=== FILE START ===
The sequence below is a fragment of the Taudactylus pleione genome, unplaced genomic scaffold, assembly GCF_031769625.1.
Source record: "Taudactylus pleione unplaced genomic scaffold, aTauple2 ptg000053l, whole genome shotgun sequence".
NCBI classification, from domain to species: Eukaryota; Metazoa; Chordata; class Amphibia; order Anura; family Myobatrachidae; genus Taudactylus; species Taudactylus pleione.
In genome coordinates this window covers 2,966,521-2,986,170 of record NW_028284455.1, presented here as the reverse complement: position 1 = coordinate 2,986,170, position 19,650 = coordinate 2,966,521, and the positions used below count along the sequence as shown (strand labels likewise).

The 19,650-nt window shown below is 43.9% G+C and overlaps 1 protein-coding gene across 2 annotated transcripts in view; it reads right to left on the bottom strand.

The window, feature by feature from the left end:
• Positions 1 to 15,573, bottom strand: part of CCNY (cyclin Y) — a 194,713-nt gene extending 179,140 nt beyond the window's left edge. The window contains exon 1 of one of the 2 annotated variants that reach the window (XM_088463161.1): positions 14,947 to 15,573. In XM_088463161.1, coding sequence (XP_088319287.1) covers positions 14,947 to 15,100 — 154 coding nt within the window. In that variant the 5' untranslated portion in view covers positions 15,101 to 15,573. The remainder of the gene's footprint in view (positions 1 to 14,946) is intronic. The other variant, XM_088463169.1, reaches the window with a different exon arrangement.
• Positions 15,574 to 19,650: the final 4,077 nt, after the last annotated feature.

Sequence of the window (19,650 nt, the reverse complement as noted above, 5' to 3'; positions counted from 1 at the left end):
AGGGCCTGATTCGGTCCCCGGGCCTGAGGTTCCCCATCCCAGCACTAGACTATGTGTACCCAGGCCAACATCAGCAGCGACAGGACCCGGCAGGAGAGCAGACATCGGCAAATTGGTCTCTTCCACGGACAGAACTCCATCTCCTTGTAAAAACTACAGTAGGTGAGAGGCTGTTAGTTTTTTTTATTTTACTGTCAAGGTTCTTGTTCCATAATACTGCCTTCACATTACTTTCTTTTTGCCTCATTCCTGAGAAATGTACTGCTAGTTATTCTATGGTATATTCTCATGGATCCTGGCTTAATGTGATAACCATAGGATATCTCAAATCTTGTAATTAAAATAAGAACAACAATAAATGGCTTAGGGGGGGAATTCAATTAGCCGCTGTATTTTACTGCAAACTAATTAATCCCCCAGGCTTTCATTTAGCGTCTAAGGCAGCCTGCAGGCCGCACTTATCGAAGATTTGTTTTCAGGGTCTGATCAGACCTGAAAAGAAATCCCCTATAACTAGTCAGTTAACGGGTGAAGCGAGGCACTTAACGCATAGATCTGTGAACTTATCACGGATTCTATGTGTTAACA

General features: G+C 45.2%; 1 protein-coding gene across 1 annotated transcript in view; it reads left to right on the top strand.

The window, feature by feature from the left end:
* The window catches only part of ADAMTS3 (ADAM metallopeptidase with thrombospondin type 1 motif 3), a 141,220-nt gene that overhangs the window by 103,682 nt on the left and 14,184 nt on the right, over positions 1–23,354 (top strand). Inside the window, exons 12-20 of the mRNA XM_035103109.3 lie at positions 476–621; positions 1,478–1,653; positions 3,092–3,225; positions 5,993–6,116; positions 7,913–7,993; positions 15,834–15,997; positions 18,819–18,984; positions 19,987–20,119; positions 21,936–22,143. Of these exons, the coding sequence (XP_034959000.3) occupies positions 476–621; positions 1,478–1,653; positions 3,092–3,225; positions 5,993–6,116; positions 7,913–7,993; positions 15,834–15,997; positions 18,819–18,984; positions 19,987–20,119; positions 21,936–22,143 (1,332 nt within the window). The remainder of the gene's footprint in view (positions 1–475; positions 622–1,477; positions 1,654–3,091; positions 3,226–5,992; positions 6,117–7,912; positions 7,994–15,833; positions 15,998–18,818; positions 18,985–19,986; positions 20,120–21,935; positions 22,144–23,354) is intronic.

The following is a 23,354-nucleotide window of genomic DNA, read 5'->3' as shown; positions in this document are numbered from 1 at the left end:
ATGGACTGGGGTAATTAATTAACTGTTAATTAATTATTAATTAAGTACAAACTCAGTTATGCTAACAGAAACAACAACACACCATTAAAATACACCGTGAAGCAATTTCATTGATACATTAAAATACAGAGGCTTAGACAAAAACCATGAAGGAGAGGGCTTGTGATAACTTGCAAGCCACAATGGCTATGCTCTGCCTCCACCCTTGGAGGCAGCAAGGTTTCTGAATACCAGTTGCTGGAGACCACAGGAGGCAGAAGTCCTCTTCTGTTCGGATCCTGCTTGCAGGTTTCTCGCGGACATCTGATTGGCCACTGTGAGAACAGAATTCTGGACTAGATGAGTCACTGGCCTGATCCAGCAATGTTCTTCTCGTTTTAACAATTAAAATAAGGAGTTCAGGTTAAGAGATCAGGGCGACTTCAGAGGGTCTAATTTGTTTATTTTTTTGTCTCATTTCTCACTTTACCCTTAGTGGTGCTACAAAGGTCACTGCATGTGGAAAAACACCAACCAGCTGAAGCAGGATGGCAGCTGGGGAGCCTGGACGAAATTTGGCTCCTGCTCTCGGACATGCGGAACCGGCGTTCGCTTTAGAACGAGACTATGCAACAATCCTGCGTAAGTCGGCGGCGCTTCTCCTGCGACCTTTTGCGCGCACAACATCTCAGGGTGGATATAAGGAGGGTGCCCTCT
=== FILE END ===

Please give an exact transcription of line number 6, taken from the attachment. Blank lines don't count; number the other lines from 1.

The window, feature by feature from the left end: